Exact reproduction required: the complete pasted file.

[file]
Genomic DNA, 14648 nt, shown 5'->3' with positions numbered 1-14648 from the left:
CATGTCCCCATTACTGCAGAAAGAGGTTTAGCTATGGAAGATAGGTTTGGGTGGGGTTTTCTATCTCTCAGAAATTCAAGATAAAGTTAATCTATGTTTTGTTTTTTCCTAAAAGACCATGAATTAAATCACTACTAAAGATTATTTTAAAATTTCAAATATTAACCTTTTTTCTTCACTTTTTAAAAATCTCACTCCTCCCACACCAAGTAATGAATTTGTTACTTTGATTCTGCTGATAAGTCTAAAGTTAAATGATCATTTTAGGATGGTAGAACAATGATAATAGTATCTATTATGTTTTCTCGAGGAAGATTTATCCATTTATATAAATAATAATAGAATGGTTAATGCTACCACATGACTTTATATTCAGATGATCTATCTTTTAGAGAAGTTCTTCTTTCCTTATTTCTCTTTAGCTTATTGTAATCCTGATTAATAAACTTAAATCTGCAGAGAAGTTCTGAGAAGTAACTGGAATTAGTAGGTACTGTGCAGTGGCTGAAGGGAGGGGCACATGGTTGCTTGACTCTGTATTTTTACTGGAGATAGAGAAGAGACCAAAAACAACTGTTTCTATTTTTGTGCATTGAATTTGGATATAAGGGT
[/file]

Genomic DNA, 14648 nt, shown 5'->3' with positions numbered 1-14648 from the left:
CATGTCCCCATTACTGCAGAAAGAGGTTTAGCTATGGAAGATAGGTTTGGGTGGGGTTTTCTATCTCTCAGAAATTCAAGATAAAGTTAATCTATGTTTTGTTTTTTCCTAAAAGACCATGAATTAAATCACTACTAAAGATTATTTTAAAATTTCAAATATTAACCTTTTTTCTTCACTTTTTAAAAATCTCACTCCTCCCACACCAAGTAATGAATTTGTTACTTTGATTCTGCTGATAAGTCTAAAGTTAAATGATCATTTTAGGATGGTAGAACAATGATAATAGTATCTATTATGTTTTCTCGAGGAAGATTTATCCATTTATATAAATAATAATAGAATGGTTAATGCTACCACATGACTTTATATTCAGATGATCTATCTTTTAGAGAAGTTCTTCTTTCCTTATTTCTCTTTAGCTTATTGTAATCCTGATTAATAAACTTAAATCTGCAGAGAAGTTCTGAGAAGTAACTGGAATTAGTAGGTACTGTGCAGTGGCTGAAGGGAGGGGCACATGGTTGCTTGACTCTGTATTTTTACTGGAGATAGAGAAGAGACCAAAAACAACTGTTTCTATTTTTGTGCATTGAATTTGGATATAAGGGT